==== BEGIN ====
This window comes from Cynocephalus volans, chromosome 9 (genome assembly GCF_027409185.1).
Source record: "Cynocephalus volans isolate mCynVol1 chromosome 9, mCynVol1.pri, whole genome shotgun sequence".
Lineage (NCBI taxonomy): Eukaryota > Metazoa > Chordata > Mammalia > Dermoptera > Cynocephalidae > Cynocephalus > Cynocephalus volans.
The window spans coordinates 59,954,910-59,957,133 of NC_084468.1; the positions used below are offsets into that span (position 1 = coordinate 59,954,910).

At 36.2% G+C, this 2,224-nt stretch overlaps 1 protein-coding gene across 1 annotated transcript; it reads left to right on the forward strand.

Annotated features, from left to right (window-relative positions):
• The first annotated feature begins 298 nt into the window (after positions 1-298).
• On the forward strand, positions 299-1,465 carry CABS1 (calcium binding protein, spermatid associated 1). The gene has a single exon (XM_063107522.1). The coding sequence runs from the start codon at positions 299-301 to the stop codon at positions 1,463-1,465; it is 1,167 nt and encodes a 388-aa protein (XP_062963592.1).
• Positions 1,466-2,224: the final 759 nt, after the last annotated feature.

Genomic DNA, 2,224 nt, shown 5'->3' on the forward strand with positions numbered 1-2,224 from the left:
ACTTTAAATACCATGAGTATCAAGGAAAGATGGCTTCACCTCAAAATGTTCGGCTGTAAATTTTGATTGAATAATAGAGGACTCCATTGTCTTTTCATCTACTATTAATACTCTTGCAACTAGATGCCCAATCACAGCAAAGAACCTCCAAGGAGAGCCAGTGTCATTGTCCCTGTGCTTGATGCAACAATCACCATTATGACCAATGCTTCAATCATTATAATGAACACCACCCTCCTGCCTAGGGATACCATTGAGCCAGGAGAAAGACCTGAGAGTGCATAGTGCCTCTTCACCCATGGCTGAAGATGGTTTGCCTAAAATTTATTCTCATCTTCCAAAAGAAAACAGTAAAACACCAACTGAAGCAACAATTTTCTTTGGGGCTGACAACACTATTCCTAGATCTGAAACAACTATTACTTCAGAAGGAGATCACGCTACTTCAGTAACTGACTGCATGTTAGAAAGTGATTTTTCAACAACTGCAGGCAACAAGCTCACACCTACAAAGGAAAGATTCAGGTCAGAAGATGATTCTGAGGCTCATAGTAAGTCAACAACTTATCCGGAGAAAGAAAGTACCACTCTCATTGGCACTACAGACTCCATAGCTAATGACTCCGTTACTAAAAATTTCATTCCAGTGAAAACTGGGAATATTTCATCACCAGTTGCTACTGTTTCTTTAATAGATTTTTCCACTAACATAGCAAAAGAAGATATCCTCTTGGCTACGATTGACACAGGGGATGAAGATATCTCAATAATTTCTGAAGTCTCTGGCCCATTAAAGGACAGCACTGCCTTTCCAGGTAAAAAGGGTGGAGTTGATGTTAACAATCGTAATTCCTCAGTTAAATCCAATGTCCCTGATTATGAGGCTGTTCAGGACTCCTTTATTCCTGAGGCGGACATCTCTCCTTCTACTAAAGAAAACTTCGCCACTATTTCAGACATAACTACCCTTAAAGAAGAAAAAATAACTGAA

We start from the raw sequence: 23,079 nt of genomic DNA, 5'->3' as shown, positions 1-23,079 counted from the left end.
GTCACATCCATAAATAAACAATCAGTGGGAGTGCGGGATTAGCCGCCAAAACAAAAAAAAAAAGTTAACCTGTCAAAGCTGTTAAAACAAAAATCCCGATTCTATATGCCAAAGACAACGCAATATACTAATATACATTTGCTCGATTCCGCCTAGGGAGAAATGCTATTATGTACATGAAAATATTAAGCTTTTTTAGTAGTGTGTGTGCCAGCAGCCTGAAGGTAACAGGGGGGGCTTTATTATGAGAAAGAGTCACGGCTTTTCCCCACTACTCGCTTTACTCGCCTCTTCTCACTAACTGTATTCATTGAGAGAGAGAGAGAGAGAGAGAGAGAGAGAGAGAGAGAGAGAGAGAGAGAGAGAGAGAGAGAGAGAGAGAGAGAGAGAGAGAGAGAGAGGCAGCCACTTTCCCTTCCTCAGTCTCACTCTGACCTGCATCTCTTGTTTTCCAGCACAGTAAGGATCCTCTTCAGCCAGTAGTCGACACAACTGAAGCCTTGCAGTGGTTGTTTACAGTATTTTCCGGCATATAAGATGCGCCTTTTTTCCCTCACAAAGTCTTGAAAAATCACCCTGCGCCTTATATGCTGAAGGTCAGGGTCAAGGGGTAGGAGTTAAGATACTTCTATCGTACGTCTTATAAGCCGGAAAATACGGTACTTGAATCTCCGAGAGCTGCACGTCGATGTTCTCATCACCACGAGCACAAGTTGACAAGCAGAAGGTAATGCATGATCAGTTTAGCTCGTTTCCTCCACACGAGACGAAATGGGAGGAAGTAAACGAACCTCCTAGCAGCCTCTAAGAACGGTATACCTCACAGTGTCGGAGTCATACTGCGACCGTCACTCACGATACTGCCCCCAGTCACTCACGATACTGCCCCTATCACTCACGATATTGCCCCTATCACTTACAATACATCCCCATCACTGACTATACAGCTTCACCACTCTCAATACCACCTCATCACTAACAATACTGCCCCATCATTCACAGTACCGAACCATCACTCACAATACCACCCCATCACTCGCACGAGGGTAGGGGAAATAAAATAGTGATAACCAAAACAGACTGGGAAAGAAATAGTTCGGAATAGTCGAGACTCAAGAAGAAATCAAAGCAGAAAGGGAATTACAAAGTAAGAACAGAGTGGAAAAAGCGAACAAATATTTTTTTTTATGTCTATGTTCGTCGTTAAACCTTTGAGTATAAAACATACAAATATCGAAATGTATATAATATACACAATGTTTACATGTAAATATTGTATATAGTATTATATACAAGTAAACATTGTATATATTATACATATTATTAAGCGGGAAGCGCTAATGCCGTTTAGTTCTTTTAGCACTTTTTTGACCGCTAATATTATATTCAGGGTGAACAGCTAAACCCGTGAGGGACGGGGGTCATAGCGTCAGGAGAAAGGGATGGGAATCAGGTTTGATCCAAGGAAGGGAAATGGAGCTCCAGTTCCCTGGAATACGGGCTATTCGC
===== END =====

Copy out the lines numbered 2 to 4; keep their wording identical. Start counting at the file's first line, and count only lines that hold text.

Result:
Source record: "Cynocephalus volans isolate mCynVol1 chromosome 9, mCynVol1.pri, whole genome shotgun sequence".
Lineage (NCBI taxonomy): Eukaryota > Metazoa > Chordata > Mammalia > Dermoptera > Cynocephalidae > Cynocephalus > Cynocephalus volans.
The window spans coordinates 59,954,910-59,957,133 of NC_084468.1; the positions used below are offsets into that span (position 1 = coordinate 59,954,910).